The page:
An online facility for researchers and Transition groups to advertise their research interests and begin conversations that might lead to collaboration.
Outside the conversations that take place within existing collaborations, ad hoc relationships, and academic-practitioner networks, it is not easy for researchers and Transition groups to become aware of each other's research needs and interests. Research opportunities are often time-limited, determined by the durations of grants or the timing of student dissertations and coursework projects. This creates pressure to set up partnerships that may not conform to appropriate time scales. It might not be obvious to Transition groups how to translate their interests into research projects to which researchers can make meaningful contributions, or with whom they might collaborate on this.
It can be difficult for Transition groups with research interests to connect with researchers who might be able to work with them, and for researchers to identify Transition groups with whom they might collaborate. These interests and needs are rarely made visible, and conversations to explore possibilities for collaboration not easily maintained.
The concept of a research marketplace was first suggested at a meeting of an Interest Group on Researching Transition at the Transition Network conference in Liverpool in 2011. Later the Transition Research Network was able to develop and pilot the idea thanks to a small grant awarded by the Energy Security in a Multipolar World Research Cluster following the joint Energising and Empowering Communities workshop in Kingston in October 2012.
Needs assessment was based on the recognition that many Transition groups and projects, especially the largest and best-established, have substantial needs for research and information-gathering but lack the time and resources to act upon these, and so rarely act upon them. Dissertation students wishing to work on Transition, and researchers with funded projects or writing grant funding applications, often search for groups to work with without any clear idea of where their work can be most useful. Transition Initiatives, Transition Network and more recently the Transition Research Network, are used to fielding such enquiries - often a time-consuming process that more commonly leads to frustration than connecting a researcher with the right Transition group or project for them.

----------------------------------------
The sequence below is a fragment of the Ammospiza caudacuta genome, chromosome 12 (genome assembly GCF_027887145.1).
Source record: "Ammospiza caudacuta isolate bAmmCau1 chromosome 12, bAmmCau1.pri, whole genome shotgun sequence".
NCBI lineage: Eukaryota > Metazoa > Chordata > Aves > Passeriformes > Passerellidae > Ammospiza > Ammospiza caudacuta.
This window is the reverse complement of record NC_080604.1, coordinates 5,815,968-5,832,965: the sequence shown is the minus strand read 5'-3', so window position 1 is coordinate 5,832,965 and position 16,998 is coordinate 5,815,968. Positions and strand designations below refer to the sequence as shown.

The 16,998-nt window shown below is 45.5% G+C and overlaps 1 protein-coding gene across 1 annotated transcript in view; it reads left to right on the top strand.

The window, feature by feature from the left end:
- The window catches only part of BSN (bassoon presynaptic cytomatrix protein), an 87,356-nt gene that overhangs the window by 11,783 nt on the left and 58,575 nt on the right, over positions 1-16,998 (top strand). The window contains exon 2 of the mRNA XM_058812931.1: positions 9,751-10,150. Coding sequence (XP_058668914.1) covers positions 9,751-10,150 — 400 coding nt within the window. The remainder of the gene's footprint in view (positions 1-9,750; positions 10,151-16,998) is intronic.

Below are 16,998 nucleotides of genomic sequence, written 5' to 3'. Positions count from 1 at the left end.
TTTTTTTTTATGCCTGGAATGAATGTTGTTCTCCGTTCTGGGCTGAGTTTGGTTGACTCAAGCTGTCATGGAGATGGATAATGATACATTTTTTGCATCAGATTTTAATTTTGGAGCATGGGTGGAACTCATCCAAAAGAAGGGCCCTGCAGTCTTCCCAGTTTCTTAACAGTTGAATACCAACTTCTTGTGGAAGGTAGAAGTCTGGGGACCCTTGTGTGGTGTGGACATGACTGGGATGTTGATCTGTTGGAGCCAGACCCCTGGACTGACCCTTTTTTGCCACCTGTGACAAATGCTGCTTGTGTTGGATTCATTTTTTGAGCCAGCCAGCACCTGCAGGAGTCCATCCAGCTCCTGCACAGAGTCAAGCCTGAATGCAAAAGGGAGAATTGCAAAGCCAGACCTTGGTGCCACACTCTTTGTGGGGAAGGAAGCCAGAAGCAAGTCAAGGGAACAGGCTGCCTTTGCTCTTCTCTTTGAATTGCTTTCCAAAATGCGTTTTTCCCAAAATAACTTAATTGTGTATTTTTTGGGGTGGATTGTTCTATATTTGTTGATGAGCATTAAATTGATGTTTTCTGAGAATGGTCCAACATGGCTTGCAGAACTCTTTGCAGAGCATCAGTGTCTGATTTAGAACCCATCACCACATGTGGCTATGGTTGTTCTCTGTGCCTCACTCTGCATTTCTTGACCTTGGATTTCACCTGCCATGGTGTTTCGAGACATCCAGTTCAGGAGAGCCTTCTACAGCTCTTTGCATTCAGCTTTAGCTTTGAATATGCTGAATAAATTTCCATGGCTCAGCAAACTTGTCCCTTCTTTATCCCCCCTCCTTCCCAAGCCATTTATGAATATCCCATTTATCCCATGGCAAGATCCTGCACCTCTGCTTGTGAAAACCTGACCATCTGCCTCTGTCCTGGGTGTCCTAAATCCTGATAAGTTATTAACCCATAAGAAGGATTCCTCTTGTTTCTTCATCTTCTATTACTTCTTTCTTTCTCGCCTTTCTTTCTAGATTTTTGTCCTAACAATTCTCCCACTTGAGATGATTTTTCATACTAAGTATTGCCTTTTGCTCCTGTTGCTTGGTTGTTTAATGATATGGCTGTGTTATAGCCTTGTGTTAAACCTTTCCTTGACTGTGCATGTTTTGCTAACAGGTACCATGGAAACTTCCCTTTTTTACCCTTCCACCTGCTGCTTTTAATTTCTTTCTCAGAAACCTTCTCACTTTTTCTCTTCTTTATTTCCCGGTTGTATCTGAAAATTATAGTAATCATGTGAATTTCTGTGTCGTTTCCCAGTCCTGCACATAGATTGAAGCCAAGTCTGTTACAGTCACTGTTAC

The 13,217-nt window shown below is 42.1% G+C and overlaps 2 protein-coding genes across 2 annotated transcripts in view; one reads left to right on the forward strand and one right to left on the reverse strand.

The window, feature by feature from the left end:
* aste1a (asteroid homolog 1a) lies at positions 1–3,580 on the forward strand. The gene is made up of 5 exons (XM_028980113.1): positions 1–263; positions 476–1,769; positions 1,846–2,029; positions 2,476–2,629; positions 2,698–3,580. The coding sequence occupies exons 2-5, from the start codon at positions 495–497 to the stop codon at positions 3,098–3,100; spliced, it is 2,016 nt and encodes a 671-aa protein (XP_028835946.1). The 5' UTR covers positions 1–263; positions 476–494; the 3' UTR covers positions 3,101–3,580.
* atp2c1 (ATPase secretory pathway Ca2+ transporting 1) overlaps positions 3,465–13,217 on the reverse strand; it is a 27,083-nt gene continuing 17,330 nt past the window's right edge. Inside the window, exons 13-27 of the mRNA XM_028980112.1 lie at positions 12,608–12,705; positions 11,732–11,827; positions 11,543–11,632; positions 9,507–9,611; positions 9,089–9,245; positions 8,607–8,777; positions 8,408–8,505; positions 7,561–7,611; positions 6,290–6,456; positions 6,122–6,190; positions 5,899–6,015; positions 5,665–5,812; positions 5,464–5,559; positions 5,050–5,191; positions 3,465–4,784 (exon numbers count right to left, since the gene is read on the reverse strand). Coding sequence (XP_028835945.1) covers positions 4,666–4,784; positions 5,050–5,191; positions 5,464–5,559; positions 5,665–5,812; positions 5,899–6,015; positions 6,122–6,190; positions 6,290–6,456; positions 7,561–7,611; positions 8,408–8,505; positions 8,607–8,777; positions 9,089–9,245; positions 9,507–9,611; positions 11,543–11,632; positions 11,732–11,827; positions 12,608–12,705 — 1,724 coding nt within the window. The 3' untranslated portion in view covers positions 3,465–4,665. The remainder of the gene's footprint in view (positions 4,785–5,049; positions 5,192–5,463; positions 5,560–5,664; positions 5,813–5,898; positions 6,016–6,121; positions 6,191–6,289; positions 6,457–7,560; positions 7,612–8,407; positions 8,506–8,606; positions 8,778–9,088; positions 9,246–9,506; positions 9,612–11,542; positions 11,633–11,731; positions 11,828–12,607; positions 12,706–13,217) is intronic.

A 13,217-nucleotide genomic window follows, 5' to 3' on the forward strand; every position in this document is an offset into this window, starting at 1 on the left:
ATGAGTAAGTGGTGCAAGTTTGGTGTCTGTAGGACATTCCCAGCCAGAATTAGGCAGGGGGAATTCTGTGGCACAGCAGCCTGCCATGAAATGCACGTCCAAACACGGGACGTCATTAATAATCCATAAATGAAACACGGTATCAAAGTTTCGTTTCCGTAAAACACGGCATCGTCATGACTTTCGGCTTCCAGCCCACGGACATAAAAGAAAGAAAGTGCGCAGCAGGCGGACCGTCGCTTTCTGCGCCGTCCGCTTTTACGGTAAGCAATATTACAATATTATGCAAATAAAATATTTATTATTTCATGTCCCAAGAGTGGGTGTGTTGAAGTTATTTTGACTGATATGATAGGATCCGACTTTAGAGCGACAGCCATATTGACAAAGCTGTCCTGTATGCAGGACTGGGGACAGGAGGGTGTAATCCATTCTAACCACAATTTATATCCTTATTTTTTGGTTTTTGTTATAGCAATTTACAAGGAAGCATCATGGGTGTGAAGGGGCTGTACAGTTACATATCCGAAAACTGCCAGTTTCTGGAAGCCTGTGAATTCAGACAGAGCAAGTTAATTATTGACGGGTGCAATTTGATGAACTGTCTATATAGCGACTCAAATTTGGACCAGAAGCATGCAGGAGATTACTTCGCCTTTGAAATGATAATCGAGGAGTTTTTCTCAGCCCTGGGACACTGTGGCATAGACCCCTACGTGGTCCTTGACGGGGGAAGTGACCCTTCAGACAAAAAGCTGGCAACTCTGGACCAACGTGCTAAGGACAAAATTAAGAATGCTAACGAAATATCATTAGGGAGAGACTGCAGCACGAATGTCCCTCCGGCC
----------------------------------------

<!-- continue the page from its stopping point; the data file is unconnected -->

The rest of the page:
The research marketplace was set up as a tool to reduce the workload involved in this intermediation and make it more effective. Transition groups wanting to take part in research or get particular research projects done can let this be known to the research community. Researchers and dissertation students can both browse these requests and advertise their own offers of research collaborations. The list of research offers can, in turn, help Transition groups get a better idea of what they can realistically expect from academic research projects. Integration with this website allows conversations that start up in the marketplace to continue online, and use the patterns here as a source of ideas that can be the basis of an agreement to collaborate.
In this way, the marketplace extends what permaculturalists refer to as the edge between the Transition Research Network and broader communities of transitioners and interested researchers. Many people in both groups lack the time or motivation for hands-on or ongoing involvement in the network or to attend meetings, but might nonetheless have a specific interest in starting particular projects. This allows them to engage in the network selectively, in a way that allows them to focus directly on these interests.
Make your research ideas, offers and invitations available on the research marketplace and start conversations with the potential collaborators it brings you into contact with. The patterns are available to help guide your discussion towards a collaboration that suits everyone's interests - or a recognition that insufficient common ground exists for this to happen.
The research marketplace is a tool for working across boundaries and extending the edges of academic-practitioner networks. It allows an initial needs assessment, supports practitioner-led research, and helps to direct research effort where it's needed. It can help with setting clear expectations, and in conjunction with the patterns lead into designing research together, and be the basis of a memorandum of understanding. It makes it more likely that research interest and the effort that goes into developing research capacity is not wasted. Making research interests and offers visible, along with the conversations they inspire, contributes to general understanding of how such collaborations develop, or fail to develop - a form of collective active learning that contributes to the open source knowledge commons.